Let me very briefly mention two major just war thinkers on the matter of intervention. Michael Walzer in his classic 1977 work Just and Unjust Wars offers three main reasons for such intervention: 1) intervention in certain civil wars, to assist in secessionist movements; 2) counter-intervention in a conflict to offset prior intervention by another power; and 3) intervention to counter extreme violations of human rights, eg those threatened with massacre.

Paul Ramsey said this in his 1968 The Just War:

“It is simply an illusion to believe that there exists or can exist a system of impenetrable nation-states, founded upon an absolute principle of non-intervention, which has removed from among the decisions of magistrates the question whether the political good will be sustained more by intervention or by non-intervention.”

So a number of important thinkers argue that if there is a place for individuals to intervene in the face of aggression or injustice to another person, the same principle can be applied to nations. There may well be a place for intervention — even military intervention. Of course, we often lack fully clear mental and moral guidelines here. Most conflicts are messy and somewhat ambiguous.

We can ask when is a just war — as defined by the traditional criteria — actually and properly taking place? In a fallen world there will be no perfect and pristine just war, just as there will be no perfect and pristine anything. Determining if and when military intervention is warranted will always be a complex and difficult question to answer.

We also have related issues such as the possibility of just revolution. Is there ever a time and place for a justifiable revolution? Many Americans would obviously think that the American Revolution was just. But see more on this question in this two-part article.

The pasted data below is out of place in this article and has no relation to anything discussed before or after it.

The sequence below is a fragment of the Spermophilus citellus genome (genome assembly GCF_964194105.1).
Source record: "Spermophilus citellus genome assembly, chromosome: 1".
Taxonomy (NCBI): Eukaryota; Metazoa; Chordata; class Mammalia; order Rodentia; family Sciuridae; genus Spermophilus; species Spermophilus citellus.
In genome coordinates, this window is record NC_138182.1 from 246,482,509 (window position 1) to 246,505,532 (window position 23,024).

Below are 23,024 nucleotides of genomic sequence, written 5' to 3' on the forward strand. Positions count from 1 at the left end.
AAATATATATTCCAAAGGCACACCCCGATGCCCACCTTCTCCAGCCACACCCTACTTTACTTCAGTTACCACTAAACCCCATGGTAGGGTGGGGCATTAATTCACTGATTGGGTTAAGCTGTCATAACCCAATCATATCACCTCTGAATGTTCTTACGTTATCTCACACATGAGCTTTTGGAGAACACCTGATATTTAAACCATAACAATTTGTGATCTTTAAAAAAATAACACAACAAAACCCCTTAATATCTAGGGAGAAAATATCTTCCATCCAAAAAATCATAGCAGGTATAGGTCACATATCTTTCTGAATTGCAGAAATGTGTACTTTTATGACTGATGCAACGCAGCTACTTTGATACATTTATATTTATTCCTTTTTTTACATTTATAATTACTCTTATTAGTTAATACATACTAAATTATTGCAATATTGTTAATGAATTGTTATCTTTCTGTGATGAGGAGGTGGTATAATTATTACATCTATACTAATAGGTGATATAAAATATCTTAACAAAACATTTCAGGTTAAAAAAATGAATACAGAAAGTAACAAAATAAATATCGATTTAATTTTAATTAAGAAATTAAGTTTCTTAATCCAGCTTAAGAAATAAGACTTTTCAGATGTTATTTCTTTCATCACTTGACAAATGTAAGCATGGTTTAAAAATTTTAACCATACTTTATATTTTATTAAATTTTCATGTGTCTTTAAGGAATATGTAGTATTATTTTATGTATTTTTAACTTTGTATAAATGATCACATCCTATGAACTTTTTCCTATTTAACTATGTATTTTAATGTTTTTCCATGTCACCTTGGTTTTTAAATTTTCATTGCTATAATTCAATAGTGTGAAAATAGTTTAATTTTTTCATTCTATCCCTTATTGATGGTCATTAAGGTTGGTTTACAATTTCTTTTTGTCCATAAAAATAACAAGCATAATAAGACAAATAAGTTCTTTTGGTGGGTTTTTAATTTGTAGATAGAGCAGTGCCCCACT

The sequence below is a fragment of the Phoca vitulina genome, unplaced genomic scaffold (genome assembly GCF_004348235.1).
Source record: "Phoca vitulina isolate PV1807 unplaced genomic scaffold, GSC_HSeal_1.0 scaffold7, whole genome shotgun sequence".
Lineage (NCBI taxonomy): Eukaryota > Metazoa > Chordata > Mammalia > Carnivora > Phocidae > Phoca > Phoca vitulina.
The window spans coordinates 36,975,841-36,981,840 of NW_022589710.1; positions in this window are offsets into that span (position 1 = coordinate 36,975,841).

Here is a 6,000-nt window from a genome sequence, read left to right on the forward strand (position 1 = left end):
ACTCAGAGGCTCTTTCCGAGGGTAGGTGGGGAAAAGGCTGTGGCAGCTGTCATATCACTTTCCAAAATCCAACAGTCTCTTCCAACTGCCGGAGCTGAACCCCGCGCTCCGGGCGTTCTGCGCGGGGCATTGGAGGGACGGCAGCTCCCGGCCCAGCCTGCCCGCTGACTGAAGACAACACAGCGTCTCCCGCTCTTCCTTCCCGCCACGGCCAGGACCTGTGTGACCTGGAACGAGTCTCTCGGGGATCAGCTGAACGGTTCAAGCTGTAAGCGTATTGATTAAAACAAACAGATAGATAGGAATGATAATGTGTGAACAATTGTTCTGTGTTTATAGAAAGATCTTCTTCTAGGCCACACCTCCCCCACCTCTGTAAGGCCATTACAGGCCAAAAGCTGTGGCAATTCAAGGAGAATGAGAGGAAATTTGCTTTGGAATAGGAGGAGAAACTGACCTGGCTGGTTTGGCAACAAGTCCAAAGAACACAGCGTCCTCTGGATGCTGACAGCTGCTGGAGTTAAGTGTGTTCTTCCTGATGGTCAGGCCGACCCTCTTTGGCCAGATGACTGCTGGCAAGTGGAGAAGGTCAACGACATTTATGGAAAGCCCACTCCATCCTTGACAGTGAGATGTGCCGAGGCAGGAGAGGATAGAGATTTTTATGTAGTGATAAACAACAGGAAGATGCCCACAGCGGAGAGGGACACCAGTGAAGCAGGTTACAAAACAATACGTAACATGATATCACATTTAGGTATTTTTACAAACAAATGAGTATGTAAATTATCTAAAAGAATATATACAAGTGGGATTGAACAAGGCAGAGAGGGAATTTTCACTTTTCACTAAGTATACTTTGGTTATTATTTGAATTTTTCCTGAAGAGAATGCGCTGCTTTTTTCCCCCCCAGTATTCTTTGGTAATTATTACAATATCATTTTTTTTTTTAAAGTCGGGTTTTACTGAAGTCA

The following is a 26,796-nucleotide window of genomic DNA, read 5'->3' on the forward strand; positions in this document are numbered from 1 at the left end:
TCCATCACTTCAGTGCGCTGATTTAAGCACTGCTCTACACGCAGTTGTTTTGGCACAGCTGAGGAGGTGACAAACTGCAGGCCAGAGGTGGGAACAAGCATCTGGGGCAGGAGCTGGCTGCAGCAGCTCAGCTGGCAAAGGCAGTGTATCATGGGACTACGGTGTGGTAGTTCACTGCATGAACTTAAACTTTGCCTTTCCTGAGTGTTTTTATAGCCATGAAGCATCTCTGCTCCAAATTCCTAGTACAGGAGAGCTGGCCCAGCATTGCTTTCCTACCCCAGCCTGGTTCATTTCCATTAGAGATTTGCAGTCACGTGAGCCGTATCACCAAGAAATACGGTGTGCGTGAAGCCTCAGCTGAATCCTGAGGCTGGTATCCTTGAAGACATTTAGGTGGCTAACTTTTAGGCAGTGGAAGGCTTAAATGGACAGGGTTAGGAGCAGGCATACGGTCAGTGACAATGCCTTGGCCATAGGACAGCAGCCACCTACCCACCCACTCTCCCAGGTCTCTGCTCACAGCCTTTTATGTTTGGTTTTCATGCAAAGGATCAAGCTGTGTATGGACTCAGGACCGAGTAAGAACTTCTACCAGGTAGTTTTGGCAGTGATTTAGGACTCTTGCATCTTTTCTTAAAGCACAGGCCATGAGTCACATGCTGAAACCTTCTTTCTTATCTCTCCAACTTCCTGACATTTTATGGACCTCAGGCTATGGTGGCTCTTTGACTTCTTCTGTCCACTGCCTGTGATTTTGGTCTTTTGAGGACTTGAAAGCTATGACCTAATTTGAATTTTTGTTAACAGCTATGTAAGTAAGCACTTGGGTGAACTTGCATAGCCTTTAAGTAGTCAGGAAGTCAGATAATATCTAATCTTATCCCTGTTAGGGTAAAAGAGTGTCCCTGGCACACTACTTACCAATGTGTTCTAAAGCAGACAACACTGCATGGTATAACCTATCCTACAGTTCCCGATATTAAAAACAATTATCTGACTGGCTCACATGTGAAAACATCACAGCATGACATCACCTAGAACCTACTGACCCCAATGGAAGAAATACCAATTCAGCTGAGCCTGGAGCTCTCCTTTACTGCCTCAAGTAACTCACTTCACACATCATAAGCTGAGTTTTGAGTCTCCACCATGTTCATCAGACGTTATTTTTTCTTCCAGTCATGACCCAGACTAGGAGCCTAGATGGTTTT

As mentioned, this is just a bare-bones introduction to a number of related and important questions. Forthcoming articles will look at these matters in much more detail, so stay tuned.

For further reading:

  • There are 85 or so volumes I featured in a recent article on what to read about war and peace.
  • And I recently penned a piece on intervention.
  • Here are a few more specific places to turn to:
  • Paul Miller, Just War and Ordered Liberty. Cambridge University Press, 2012. See ch. 4, “The Westphalian Tradition.”
  • Paul Ramsey, The Just War: Force and Political Responsibility. Rowman & Littlefield, 1968, 2002. See ch. 2, “The Ethics of Intervention.”
  • James Turner Johnson, Morality and Contemporary Warfare. Yale University Press, 1999. See ch. 3, “The Question of Intervention.”
  • Michael Walzer, Just and Unjust Wars. Basic Books, 1977. See ch. 6, “Interventions.”


Originally published at CultureWatch. Photo by Pixabay.